We are hearing this “Umami” word more often these days. Do you really know what it is?!
I looked up a dictionary, and it said “Umami” is one of the five basic tastes alongside bitter, sweet, salty and sour, and it described as savory taste. Well, I can easily imagine the tastes of bitter, sour, salty, and sour but not savory so much.
The word “Umami” came from Japan.
In Japan, dried kelp was used for making dashi broth and the broth used in many Japanese dishes from long time before.
While scientist Kikune Ikeda was eating dinner with his family, he noticed that there is a taste which is different from the four basic tastes(bitter, sweet, salty and sour). After stirring the soup few times, he realized the flavor came from Kombu(dried kelp). He studied the compounds in Kombu(kelp) that his wife used making soup, and discovered that glut ate in the kombu was responsible for the taste and named it “Umami” in the early 1900’s. Subsequent Japanese scientists discovered other foods that contained the chemical elements of umami.
Where can we find “Umami”?
The three major components of umami are, inosinate, guanylate, and glutamate. There are many foods that naturally have umami profile built in it. Let’s see what kind of foods contain what umami component.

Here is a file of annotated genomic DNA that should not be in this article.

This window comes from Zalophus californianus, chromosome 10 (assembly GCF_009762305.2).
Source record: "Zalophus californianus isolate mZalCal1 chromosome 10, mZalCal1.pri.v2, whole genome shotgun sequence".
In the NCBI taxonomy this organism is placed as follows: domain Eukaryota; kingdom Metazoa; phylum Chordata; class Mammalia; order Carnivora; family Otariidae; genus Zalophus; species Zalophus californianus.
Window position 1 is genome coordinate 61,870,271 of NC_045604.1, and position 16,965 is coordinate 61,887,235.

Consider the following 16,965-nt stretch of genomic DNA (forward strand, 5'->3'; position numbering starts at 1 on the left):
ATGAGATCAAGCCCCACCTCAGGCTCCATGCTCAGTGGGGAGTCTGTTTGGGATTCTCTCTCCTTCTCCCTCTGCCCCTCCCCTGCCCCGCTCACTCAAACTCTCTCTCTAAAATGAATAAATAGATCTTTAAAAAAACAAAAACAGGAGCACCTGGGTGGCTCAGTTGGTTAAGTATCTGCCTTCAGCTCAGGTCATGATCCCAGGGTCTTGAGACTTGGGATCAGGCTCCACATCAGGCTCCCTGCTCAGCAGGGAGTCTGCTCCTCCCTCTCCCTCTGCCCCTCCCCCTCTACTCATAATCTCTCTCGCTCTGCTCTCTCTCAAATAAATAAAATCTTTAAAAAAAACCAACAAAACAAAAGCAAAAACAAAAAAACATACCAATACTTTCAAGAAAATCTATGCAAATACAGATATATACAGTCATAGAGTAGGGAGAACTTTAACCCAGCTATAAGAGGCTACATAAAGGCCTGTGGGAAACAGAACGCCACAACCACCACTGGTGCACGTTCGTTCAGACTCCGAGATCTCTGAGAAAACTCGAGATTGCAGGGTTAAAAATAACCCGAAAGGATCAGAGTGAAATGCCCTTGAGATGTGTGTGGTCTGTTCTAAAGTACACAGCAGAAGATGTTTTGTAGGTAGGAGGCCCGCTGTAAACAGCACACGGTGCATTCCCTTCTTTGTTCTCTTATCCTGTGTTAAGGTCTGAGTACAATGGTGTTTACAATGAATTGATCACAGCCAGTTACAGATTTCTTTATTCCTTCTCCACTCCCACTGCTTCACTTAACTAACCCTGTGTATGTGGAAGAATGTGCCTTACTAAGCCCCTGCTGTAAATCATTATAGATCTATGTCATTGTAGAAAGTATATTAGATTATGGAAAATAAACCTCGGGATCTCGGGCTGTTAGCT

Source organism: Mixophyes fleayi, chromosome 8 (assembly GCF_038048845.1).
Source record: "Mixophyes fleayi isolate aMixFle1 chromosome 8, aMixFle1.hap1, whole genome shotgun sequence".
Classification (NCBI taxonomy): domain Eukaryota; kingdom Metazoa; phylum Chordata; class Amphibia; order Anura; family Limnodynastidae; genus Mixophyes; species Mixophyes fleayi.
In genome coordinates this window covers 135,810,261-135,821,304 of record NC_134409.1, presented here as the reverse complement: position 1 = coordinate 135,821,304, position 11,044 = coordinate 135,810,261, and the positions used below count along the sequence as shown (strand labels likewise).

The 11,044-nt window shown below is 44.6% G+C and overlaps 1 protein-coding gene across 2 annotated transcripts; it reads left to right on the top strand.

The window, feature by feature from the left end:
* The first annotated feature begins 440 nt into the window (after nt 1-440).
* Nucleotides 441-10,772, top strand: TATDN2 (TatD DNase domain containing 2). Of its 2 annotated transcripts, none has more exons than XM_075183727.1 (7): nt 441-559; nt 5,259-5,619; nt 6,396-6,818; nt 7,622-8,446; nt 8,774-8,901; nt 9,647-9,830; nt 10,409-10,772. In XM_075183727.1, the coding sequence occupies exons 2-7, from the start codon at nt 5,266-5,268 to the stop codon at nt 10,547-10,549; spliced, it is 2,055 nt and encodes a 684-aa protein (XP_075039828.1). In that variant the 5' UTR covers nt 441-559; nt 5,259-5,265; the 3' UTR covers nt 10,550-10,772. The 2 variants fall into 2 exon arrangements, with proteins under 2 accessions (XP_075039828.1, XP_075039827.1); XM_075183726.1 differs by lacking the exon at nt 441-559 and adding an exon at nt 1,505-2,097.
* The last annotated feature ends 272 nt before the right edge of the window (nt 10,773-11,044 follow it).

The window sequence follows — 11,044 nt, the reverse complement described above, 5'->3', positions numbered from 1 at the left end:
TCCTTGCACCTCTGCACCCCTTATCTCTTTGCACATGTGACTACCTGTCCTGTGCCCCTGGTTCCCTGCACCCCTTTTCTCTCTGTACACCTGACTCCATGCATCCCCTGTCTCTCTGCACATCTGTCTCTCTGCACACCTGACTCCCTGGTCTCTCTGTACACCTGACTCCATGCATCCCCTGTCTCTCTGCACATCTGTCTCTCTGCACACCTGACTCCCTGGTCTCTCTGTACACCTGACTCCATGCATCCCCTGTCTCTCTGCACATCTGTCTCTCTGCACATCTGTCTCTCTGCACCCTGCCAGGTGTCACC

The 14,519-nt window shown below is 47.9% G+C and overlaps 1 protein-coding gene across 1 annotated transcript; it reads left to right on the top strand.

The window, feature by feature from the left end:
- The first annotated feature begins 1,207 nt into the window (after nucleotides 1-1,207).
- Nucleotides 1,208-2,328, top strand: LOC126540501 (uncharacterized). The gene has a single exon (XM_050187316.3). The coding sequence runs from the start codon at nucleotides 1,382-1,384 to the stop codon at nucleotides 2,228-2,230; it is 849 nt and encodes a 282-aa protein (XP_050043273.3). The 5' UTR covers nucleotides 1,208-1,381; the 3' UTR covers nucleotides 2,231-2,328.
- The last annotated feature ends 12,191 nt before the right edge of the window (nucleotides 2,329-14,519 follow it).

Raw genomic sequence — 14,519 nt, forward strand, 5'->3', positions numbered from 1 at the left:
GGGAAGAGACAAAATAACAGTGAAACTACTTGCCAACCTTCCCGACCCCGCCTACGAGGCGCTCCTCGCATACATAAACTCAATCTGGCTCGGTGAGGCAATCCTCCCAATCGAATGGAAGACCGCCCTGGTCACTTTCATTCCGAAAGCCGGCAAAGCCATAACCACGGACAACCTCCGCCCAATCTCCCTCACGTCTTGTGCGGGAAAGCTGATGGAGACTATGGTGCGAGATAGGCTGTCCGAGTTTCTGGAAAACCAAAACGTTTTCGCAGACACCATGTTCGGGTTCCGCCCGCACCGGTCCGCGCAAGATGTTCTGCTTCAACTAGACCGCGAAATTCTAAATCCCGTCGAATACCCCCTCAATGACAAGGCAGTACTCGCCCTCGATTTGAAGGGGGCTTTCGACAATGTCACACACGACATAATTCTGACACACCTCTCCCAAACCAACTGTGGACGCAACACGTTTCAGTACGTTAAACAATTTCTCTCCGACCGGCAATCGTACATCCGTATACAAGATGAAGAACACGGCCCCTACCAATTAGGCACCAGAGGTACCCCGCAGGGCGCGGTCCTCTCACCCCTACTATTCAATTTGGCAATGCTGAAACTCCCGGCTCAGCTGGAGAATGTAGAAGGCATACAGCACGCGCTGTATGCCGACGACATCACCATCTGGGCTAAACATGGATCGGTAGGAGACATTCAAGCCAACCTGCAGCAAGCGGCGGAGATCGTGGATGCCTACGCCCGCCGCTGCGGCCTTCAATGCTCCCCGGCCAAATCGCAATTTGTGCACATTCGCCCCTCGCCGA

Insosinate is found in meat and fish, and guanylate can be found in mushroom such as dried shiitake mushroom. Glutamate is found in most foods such as meat, fish, vegetables, beans, dairy products and fermented products.
Umami is mild taste and usually it’s not good if you don’t combine with others.
Think about taking a spoonful of umami ingredients such as soy sauce, dashi broth, fish sauce or miso itself… We wouldn’t want that. But if you combine those with right ingredients, that would change everything. It’s chemistry. When glutamate is combined with insinuate or guanylate, umami comes to the sense.
Umami ingredients easily add to a dish to enhance the flavor!
Dashi Broth (Soup stock used in Japanese dish)
Umami is the one that makes your mouth water!